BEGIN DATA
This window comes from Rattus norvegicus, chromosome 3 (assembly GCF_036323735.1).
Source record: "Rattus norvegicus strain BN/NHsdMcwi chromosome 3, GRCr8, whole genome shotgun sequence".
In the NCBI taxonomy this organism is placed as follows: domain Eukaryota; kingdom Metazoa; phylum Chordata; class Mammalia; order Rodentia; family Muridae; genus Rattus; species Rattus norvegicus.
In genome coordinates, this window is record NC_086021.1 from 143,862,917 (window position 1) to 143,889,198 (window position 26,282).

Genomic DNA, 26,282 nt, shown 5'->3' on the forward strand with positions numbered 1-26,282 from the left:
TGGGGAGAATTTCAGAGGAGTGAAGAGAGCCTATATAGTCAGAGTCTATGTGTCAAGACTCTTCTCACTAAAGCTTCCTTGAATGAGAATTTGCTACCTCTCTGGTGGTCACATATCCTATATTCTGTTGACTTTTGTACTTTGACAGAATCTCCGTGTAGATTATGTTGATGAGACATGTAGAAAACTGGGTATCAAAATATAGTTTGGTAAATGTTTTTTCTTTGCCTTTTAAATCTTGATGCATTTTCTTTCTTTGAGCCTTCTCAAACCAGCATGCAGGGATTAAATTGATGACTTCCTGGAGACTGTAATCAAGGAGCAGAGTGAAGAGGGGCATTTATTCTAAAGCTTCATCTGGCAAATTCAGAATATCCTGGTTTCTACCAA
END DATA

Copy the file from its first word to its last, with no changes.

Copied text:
This window comes from Rattus norvegicus, chromosome 3 (assembly GCF_036323735.1).
Source record: "Rattus norvegicus strain BN/NHsdMcwi chromosome 3, GRCr8, whole genome shotgun sequence".
In the NCBI taxonomy this organism is placed as follows: domain Eukaryota; kingdom Metazoa; phylum Chordata; class Mammalia; order Rodentia; family Muridae; genus Rattus; species Rattus norvegicus.
In genome coordinates, this window is record NC_086021.1 from 143,862,917 (window position 1) to 143,889,198 (window position 26,282).

Genomic DNA, 26,282 nt, shown 5'->3' on the forward strand with positions numbered 1-26,282 from the left:
TGGGGAGAATTTCAGAGGAGTGAAGAGAGCCTATATAGTCAGAGTCTATGTGTCAAGACTCTTCTCACTAAAGCTTCCTTGAATGAGAATTTGCTACCTCTCTGGTGGTCACATATCCTATATTCTGTTGACTTTTGTACTTTGACAGAATCTCCGTGTAGATTATGTTGATGAGACATGTAGAAAACTGGGTATCAAAATATAGTTTGGTAAATGTTTTTTCTTTGCCTTTTAAATCTTGATGCATTTTCTTTCTTTGAGCCTTCTCAAACCAGCATGCAGGGATTAAATTGATGACTTCCTGGAGACTGTAATCAAGGAGCAGAGTGAAGAGGGGCATTTATTCTAAAGCTTCATCTGGCAAATTCAGAATATCCTGGTTTCTACCAA